Nonito Donaire feels renewed ahead of return with new promoter, new trainer
Nonito Donaire is not oblivious to his shortcomings in the ring over the past few years.
He acknowledges his slip since being named “Fighter of the Year” in 2012 is owed, in part, to his inability to follow a game plan.
And it didn’t seem to matter who was in his corner – be it Robert Garcia, his father Nonito Sr. or Ismael Salas – when the bell rang, his only focus was landing bombs.
“I do have the tendency of just wanting to brawl for the past few years,” Donaire tells RingTV.com. “That’s all I’ve been doing regardless if I have a game plan to counter or to move or anything like that. I’d never follow that because I’d get caught up in brawling.”
Being aware of this tendency is one thing; doing something about is another.
But Donaire (37-4, 24 knockouts) believes he has figured it out and will look to test his discipline when he faces Ruben Garcia Hernandez this Saturday at the Alamodome in San Antonio, Texas. The fight will be a 10-rounder in the featherweight division on the undercard of the WBSS Cruiserweight quarterfinal fight between Yunier Dorticos and Dmitry Kudryashov.
The fight will be Donaire’s first since losing the WBO junior featherweight title to Jessie Magdaleno by decision in November. It will also be his first with longtime assistant Michael Bazzel in charge of the corner as he replaces Salas. Donaire believes that he’s always had it in him to devise winning game plans but what was missing was a voice to keep him on script.
He now says, among a variety of new personnel to his team, he’s added a “secret weapon” who will help him remember what to do when the going gets tough.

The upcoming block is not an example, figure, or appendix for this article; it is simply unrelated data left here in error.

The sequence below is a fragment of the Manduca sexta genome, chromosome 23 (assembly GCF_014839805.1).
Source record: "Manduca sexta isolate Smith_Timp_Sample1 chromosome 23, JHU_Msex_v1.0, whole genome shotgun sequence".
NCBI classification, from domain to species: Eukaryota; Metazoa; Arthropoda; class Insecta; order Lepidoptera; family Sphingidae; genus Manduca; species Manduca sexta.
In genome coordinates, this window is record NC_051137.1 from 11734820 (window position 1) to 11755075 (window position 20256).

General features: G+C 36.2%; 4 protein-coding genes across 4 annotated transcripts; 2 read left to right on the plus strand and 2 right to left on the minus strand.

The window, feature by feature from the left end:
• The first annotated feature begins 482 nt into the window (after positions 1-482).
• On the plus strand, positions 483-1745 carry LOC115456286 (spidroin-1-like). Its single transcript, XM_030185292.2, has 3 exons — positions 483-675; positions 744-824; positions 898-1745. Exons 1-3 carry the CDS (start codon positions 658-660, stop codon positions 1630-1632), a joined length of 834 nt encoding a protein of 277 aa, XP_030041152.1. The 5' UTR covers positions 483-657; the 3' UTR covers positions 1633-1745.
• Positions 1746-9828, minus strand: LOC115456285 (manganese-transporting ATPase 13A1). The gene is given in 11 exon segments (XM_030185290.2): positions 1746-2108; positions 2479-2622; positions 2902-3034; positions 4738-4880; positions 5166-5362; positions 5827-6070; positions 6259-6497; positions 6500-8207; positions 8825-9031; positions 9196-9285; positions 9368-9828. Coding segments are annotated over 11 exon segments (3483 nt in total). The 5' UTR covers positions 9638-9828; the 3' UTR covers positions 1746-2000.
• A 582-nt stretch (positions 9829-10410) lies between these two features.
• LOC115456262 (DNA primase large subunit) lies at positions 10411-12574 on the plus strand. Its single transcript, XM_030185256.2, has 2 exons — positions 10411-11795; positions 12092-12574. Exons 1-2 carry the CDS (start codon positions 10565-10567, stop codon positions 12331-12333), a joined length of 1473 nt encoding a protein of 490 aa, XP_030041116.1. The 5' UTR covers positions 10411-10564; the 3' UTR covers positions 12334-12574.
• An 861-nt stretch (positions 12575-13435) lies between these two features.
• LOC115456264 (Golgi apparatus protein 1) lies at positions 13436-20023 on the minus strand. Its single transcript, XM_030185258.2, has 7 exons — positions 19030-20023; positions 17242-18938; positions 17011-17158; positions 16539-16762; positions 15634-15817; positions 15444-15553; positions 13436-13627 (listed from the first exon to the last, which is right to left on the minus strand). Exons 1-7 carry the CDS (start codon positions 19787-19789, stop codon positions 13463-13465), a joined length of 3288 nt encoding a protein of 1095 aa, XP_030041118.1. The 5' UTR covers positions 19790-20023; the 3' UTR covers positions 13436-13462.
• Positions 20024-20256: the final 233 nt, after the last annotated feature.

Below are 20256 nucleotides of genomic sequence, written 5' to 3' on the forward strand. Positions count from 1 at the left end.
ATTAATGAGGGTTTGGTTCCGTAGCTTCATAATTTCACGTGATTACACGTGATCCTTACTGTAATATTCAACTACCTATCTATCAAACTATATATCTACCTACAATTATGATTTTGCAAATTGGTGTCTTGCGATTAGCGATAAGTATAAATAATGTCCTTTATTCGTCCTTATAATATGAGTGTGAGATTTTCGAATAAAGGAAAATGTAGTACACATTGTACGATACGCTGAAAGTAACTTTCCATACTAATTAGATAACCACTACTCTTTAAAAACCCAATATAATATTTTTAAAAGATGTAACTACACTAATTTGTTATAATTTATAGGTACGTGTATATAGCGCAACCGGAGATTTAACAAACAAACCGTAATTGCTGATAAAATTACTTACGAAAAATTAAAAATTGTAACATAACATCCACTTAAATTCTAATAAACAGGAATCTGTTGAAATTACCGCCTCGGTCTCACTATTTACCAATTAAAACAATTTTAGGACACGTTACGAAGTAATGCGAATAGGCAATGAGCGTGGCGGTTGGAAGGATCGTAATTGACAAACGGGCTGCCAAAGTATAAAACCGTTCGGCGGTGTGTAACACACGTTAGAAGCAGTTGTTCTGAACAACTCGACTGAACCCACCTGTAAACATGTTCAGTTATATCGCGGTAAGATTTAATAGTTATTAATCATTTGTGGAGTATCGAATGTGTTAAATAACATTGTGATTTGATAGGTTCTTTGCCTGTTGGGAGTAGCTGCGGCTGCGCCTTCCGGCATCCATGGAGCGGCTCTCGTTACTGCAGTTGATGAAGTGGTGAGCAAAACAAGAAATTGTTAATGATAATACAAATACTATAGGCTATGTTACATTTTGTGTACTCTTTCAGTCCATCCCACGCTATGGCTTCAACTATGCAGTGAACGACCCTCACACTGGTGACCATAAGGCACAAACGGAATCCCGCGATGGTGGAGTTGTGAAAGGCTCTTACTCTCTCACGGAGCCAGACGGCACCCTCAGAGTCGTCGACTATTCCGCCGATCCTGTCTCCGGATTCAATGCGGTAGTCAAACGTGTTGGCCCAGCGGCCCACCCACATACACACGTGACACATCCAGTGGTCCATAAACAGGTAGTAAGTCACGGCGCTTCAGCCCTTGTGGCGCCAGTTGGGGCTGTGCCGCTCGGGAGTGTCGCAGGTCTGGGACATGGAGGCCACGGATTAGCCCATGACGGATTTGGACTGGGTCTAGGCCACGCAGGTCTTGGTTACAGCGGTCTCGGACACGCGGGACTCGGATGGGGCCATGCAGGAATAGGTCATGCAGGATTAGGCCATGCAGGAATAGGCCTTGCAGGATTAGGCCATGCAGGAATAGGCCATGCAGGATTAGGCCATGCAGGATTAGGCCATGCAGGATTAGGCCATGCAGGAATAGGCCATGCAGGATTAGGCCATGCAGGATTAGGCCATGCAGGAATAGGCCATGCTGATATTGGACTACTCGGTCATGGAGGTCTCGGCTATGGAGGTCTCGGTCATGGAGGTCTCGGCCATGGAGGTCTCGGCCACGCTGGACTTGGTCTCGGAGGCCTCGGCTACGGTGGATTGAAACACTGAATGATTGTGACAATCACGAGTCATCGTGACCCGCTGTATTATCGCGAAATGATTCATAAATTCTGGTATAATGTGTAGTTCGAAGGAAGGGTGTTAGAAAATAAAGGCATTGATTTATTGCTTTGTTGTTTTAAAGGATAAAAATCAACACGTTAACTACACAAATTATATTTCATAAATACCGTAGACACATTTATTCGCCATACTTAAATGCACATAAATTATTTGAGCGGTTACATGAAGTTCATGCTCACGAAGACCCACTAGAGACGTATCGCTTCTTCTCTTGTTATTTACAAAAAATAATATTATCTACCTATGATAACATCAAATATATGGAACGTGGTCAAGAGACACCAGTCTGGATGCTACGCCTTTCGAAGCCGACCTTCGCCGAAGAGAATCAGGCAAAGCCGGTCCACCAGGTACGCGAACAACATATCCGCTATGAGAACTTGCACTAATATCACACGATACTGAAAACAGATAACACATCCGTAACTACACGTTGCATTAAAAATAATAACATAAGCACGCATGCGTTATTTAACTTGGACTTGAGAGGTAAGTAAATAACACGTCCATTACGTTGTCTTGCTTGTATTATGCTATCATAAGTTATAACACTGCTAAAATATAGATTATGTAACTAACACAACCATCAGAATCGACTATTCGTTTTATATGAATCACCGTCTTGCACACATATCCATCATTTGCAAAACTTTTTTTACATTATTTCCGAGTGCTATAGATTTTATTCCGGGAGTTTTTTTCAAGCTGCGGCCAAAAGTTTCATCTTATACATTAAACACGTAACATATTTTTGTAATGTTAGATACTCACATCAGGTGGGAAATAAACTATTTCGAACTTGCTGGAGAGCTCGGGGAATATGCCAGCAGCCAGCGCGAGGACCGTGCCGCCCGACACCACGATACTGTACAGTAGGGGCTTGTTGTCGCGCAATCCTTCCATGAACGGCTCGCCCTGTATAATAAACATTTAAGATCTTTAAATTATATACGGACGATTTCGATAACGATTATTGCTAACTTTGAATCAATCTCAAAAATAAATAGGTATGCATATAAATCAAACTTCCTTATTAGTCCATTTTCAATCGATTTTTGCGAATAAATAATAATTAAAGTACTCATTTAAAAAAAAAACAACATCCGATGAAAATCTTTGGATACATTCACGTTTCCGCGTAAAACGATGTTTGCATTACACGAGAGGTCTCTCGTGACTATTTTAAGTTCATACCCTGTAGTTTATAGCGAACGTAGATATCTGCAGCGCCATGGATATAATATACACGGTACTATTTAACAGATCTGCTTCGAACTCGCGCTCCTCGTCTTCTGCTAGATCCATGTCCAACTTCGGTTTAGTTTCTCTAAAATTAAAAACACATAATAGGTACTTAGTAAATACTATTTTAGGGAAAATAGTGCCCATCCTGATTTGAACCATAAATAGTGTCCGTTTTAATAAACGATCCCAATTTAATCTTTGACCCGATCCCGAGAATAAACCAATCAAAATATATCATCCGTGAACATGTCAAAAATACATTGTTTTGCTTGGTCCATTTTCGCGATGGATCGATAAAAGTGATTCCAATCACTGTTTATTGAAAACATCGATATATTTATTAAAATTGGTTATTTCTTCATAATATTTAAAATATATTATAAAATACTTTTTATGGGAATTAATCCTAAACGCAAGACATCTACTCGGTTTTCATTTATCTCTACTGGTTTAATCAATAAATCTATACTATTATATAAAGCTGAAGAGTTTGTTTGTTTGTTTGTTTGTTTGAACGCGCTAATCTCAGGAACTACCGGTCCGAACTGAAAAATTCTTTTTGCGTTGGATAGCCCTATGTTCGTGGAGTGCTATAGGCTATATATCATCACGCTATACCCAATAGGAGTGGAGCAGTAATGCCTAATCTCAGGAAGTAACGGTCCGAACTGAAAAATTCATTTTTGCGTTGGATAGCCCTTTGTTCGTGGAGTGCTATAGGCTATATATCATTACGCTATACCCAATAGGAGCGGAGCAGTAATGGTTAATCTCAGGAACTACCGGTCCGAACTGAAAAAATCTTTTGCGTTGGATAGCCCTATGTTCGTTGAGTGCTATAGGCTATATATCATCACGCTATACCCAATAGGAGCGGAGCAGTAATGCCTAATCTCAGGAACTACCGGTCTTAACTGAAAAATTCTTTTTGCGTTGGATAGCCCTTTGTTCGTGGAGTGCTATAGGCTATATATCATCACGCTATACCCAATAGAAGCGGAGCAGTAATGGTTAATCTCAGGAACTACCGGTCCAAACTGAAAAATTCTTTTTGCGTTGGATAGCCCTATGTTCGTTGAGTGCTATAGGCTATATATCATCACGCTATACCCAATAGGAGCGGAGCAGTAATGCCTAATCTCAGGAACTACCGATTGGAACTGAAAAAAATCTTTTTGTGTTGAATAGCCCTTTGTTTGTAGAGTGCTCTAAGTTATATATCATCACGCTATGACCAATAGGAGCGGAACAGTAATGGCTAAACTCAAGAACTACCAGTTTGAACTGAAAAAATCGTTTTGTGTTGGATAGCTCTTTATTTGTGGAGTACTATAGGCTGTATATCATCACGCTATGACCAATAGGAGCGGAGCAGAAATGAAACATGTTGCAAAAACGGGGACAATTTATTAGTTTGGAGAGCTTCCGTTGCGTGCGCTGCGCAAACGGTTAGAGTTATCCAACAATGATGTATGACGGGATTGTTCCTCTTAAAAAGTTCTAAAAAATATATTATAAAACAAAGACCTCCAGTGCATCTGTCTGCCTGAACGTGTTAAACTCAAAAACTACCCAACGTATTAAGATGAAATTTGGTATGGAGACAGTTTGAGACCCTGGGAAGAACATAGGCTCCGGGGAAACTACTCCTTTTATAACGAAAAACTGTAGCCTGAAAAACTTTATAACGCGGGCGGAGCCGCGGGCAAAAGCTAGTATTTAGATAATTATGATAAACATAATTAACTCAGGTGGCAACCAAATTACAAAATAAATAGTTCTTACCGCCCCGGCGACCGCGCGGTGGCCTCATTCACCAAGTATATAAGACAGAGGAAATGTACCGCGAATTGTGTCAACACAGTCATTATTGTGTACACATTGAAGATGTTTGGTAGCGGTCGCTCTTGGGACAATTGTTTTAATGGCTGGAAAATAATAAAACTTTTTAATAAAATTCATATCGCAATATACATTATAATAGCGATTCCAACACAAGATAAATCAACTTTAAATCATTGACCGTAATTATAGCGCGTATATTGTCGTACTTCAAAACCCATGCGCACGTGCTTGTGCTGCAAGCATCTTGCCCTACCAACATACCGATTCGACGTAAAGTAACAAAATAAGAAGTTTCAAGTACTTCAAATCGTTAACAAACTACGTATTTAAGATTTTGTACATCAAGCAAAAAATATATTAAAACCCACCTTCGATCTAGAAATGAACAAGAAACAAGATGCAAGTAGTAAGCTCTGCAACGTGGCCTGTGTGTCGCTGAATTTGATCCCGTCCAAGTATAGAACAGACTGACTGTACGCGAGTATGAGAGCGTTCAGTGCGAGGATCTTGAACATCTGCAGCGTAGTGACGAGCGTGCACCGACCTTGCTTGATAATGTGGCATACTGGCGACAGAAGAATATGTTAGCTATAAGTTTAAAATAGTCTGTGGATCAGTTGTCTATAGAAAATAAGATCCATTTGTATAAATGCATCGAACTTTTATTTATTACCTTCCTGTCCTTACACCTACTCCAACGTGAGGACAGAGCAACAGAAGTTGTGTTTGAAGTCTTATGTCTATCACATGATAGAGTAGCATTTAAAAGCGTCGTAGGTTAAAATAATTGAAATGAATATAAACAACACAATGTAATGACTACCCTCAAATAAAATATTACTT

“I don’t think I’ve ever really had an influence with people that I can listen to or that have a big presence or voice for me to listen to,” says Donaire, a four-division champion. “I had great trainers but their voice wasn’t dominant enough for my desire to brawl.
“I’ve always been known to be a strategist. I’m a very strategic type of person, I’ve always made my own game plans. I just sometimes don’t follow them because I get caught up with the brawling.”
Donaire will also have a new promoter, having parted ways with Top Rank earlier this year following nine years together. He’s now being promoted by Ringstar Sports, which is headed by Richard Schaefer, with whom Donaire had been on friendly terms even during the “Cold War” years when the Swiss banker was with Golden Boy Promotions and locked in a bitter rivalry with Top Rank.
“We went with Richard because we just had the same mind of boxing in terms of what we want in boxing,” said Donaire. “Richard is willing to listen to the fighters, he’s willing to make the fight happen for the people and there’s a lot of opportunities with everybody out there.”
Though he’s 10 years younger than Donaire at 24, Hernandez (22-2-1, 9 KOs) hasn’t fought anything approaching competition that Donaire has faced. His is two losses came during the two occasions he stepped up in class, including a seventh-round retirement against Randy Caballero last year.
Returning to the 126-pound division, where he briefly held the WBA title, Donaire hopes he can finally make fights with the names that he previously was unable to share a ring with.
Stalwarts like Leo Santa Cruz, Carl Frampton and Abner Mares. Those are the fights that entice Donaire.
“When I came into the sport there was one goal that I forgot: to become the undisputed champion of the world. I almost got there but I got caught up with the success. But this time the success will be the strategy flowing within me.
“That’s pretty much what fired me up, is seeing my friends like Andre Ward taking over, [Terence] Crawford becoming undisputed. It sends a renewed desire in me to follow that path.”
He’s been the “Filipino Flash” throughout the years. Donaire is hoping to show there’s still some substance – and strategy – to accompany that flash.